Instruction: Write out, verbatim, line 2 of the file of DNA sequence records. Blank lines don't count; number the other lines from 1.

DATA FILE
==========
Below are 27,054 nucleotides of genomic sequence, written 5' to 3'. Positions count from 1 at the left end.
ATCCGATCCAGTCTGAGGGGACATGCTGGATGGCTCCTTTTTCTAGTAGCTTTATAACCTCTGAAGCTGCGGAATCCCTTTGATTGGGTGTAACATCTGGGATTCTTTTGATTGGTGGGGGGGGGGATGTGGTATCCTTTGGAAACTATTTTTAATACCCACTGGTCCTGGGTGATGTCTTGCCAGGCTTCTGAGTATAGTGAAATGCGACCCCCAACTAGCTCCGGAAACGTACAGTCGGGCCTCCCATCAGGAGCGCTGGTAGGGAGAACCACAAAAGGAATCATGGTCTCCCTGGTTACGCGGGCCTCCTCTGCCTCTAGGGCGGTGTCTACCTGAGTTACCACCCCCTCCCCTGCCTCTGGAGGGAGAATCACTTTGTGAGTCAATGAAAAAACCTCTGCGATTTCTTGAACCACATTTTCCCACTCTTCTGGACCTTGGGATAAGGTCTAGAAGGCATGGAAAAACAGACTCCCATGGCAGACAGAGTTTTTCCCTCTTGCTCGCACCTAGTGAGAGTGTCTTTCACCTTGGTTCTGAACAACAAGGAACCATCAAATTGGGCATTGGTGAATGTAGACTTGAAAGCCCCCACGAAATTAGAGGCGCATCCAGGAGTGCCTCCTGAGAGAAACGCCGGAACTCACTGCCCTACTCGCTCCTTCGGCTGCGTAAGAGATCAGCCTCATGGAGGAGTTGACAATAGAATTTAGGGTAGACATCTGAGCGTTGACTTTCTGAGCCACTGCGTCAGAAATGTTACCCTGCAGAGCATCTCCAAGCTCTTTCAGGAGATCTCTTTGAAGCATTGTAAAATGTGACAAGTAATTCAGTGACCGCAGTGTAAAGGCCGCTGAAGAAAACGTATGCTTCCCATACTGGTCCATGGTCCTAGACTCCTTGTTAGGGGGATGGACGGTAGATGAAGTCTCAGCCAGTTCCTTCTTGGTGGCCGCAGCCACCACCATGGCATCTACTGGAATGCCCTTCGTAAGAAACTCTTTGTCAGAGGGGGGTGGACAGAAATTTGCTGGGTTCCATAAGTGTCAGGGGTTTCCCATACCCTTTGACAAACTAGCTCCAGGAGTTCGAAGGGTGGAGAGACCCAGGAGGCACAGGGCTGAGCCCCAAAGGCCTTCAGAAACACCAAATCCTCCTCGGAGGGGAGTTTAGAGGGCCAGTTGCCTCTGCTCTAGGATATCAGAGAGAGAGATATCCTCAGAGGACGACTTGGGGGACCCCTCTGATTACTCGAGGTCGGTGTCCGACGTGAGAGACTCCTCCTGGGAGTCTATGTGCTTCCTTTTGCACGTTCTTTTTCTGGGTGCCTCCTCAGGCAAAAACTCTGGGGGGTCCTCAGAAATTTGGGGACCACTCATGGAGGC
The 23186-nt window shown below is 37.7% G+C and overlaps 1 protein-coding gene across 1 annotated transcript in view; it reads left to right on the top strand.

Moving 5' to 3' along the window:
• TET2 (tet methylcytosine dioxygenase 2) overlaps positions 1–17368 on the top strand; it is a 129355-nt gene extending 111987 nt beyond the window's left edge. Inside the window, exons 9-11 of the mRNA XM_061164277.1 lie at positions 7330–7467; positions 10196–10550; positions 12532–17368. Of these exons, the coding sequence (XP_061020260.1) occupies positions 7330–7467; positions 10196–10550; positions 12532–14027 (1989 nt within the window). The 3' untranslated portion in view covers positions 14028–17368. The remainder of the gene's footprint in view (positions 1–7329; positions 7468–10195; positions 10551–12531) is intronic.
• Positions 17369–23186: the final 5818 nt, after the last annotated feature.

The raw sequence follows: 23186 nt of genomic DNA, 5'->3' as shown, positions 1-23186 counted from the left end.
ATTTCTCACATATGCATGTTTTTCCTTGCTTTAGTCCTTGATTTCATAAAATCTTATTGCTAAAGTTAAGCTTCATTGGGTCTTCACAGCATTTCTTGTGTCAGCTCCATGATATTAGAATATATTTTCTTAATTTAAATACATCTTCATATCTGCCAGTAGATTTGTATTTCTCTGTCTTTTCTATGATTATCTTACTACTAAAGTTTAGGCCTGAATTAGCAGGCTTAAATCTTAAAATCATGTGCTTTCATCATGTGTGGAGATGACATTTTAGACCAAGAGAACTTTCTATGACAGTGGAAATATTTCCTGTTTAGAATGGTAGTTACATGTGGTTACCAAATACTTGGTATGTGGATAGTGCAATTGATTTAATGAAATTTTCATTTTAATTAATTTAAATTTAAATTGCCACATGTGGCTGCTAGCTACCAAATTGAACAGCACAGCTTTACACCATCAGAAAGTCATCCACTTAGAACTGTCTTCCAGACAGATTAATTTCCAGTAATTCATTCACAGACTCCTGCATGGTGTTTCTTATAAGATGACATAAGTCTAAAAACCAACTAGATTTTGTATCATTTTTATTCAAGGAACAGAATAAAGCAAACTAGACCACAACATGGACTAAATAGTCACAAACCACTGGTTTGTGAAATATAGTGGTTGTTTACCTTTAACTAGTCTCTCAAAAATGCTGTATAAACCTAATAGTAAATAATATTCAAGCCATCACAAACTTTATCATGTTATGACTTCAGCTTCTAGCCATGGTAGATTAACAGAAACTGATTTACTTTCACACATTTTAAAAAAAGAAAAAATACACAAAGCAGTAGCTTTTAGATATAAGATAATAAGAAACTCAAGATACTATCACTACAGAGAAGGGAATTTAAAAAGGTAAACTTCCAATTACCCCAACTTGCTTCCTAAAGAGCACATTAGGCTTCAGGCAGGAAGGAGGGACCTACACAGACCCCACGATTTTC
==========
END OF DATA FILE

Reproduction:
ATCCGATCCAGTCTGAGGGGACATGCTGGATGGCTCCTTTTTCTAGTAGCTTTATAACCTCTGAAGCTGCGGAATCCCTTTGATTGGGTGTAACATCTGGGATTCTTTTGATTGGTGGGGGGGGGGATGTGGTATCCTTTGGAAACTATTTTTAATACCCACTGGTCCTGGGTGATGTCTTGCCAGGCTTCTGAGTATAGTGAAATGCGACCCCCAACTAGCTCCGGAAACGTACAGTCGGGCCTCCCATCAGGAGCGCTGGTAGGGAGAACCACAAAAGGAATCATGGTCTCCCTGGTTACGCGGGCCTCCTCTGCCTCTAGGGCGGTGTCTACCTGAGTTACCACCCCCTCCCCTGCCTCTGGAGGGAGAATCACTTTGTGAGTCAATGAAAAAACCTCTGCGATTTCTTGAACCACATTTTCCCACTCTTCTGGACCTTGGGATAAGGTCTAGAAGGCATGGAAAAACAGACTCCCATGGCAGACAGAGTTTTTCCCTCTTGCTCGCACCTAGTGAGAGTGTCTTTCACCTTGGTTCTGAACAACAAGGAACCATCAAATTGGGCATTGGTGAATGTAGACTTGAAAGCCCCCACGAAATTAGAGGCGCATCCAGGAGTGCCTCCTGAGAGAAACGCCGGAACTCACTGCCCTACTCGCTCCTTCGGCTGCGTAAGAGATCAGCCTCATGGAGGAGTTGACAATAGAATTTAGGGTAGACATCTGAGCGTTGACTTTCTGAGCCACTGCGTCAGAAATGTTACCCTGCAGAGCATCTCCAAGCTCTTTCAGGAGATCTCTTTGAAGCATTGTAAAATGTGACAAGTAATTCAGTGACCGCAGTGTAAAGGCCGCTGAAGAAAACGTATGCTTCCCATACTGGTCCATGGTCCTAGACTCCTTGTTAGGGGGATGGACGGTAGATGAAGTCTCAGCCAGTTCCTTCTTGGTGGCCGCAGCCACCACCATGGCATCTACTGGAATGCCCTTCGTAAGAAACTCTTTGTCAGAGGGGGGTGGACAGAAATTTGCTGGGTTCCATAAGTGTCAGGGGTTTCCCATACCCTTTGACAAACTAGCTCCAGGAGTTCGAAGGGTGGAGAGACCCAGGAGGCACAGGGCTGAGCCCCAAAGGCCTTCAGAAACACCAAATCCTCCTCGGAGGGGAGTTTAGAGGGCCAGTTGCCTCTGCTCTAGGATATCAGAGAGAGAGATATCCTCAGAGGACGACTTGGGGGACCCCTCTGATTACTCGAGGTCGGTGTCCGACGTGAGAGACTCCTCCTGGGAGTCTATGTGCTTCCTTTTGCACGTTCTTTTTCTGGGTGCCTCCTCAGGCAAAAACTCTGGGGGGTCCTCAGAAATTTGGGGACCACTCATGGAGGC